<Directory /var/www/html/example.com/public_html/>
    Options Indexes FollowSymLinks
    AllowOverride All
    Require all granted
    </Directory>

    view raw

    apache2.conf

    hosted with ❤ by GitHub

    Enable apache mods

    sudo a2enmod ssl rewrite mpm_prefork

    Add other PHP and related mods that your plugins may need

    sudo apt-get install php7.0-mbstring

    sudo apt-get install php7.0-gd sudo apt-get install php7.0-curl php7.0-json php7.0-cgi sudo apt-get install php7.0 php-pear libapache2-mod-php7.0 sudo apt-get install php7.0-mysql

    Set up your virtual host

    /etc/apache2/sites-available/example.com.conf


    <Directory /var/www/html/example.com/public_html>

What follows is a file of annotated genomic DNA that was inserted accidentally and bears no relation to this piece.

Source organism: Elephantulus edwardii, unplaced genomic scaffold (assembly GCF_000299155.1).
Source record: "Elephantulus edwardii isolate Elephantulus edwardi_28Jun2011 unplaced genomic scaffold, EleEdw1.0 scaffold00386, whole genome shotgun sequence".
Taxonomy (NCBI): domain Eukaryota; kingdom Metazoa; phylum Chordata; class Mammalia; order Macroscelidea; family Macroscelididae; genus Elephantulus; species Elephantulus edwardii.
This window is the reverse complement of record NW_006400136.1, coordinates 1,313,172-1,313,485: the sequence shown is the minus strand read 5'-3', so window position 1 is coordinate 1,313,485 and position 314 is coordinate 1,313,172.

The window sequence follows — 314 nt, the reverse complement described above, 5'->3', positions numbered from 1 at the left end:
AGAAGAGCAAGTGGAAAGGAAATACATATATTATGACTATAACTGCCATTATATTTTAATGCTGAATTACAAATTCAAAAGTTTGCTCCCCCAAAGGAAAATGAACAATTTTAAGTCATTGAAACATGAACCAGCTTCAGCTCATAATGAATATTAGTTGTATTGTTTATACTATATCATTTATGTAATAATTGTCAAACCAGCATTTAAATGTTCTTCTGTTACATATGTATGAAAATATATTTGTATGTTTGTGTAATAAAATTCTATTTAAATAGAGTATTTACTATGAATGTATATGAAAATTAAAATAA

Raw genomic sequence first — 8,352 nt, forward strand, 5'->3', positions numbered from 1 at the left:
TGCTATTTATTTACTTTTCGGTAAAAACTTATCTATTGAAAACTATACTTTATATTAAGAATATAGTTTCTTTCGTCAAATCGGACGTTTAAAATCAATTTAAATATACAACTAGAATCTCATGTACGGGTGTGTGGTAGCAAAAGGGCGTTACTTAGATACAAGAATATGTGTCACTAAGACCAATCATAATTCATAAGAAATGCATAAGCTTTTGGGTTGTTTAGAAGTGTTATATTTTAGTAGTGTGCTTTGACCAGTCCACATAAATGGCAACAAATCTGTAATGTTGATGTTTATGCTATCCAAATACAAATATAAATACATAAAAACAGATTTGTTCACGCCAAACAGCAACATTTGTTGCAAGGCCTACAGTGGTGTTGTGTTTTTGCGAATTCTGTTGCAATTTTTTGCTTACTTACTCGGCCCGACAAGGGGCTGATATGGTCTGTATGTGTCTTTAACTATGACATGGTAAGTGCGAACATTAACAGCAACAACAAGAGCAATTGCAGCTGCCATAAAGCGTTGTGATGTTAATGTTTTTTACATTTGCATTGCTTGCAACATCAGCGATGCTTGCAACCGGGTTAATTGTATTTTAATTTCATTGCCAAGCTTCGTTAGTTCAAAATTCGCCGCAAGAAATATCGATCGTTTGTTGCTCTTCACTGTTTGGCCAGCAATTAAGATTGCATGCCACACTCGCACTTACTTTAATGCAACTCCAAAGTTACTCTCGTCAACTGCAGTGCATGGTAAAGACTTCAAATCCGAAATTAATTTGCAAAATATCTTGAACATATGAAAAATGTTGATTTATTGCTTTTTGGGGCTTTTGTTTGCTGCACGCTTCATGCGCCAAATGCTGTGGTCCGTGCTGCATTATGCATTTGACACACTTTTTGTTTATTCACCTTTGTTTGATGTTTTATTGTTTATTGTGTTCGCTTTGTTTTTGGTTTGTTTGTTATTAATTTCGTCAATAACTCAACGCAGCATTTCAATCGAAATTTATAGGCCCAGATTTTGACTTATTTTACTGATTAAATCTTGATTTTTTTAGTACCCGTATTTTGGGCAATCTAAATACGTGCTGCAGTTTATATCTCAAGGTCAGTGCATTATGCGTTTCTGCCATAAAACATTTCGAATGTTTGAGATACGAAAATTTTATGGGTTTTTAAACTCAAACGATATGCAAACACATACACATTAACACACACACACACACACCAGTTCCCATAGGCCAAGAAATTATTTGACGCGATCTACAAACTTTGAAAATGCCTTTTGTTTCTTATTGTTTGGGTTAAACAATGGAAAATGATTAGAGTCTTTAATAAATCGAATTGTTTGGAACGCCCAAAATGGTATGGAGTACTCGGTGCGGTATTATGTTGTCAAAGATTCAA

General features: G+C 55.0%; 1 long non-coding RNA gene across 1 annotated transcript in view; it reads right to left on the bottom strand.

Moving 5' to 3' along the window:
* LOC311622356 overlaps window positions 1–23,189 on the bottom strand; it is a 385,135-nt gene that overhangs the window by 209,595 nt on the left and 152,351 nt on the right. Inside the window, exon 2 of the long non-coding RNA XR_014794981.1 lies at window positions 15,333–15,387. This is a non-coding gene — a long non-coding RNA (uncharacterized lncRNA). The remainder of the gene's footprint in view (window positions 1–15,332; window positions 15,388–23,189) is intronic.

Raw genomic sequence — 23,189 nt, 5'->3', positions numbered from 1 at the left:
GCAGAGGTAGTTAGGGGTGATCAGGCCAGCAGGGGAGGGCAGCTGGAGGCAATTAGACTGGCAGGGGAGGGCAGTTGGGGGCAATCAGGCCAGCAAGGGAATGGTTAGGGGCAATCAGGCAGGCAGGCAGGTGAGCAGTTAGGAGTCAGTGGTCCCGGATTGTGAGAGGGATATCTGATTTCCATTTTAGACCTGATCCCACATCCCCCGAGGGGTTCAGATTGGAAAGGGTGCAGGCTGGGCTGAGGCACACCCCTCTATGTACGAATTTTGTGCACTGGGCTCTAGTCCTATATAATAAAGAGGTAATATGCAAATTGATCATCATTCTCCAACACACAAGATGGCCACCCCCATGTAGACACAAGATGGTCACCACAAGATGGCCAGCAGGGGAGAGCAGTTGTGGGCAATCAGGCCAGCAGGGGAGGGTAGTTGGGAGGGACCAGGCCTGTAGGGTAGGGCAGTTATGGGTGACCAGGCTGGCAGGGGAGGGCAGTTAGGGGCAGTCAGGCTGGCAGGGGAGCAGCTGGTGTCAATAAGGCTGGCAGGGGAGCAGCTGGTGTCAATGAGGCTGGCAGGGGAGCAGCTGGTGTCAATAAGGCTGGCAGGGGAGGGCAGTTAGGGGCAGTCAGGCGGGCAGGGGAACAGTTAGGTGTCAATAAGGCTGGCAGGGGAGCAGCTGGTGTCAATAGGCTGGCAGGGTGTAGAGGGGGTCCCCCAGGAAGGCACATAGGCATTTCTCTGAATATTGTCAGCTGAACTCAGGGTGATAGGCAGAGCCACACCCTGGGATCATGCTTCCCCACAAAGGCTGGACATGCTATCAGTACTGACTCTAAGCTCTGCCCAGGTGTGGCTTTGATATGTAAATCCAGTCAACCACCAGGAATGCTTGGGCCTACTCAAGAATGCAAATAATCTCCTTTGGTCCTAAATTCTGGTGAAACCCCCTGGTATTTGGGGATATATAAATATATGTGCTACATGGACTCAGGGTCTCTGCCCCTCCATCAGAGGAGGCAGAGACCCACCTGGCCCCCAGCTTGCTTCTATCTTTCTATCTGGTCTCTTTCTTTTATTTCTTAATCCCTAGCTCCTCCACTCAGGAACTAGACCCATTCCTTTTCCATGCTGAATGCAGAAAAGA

Require all granted
    </Directory>
    <VirtualHost *:80>
    ServerName example.com
    ServerAlias http://www.example.com
    ServerAdmin [email protected]
    DocumentRoot /var/www/html/example.com/public_html
    ErrorLog /var/www/html/example.com/logs/error.log
    CustomLog /var/www/html/example.com/logs/access.log combined
    </VirtualHost>

    Create subdirs and set permissions properly

    sudo mkdir /var/www/html/example.com

    sudo mkdir /var/www/html/example.com/{logs,public_html} sudo chown -R www-data:www-data /var/www/html/example.com

    Untar your content

    Because of the way Dreamhost has their domain subdirectories set up, you’ll end up with two layers of example.com folders. (You could have also tarred from the folder, etc… but I just decided to keep this pattern.)

    cd /var/www/html/example.com
    sudo -u www-data tar xvf ~/example.com.tar .
    cd example.com # from the tar file
    sudo -u www-data mv .htaccess ../public_html
    sudo -u www-data mv * ../public_html
    ls -a # this should be empty now.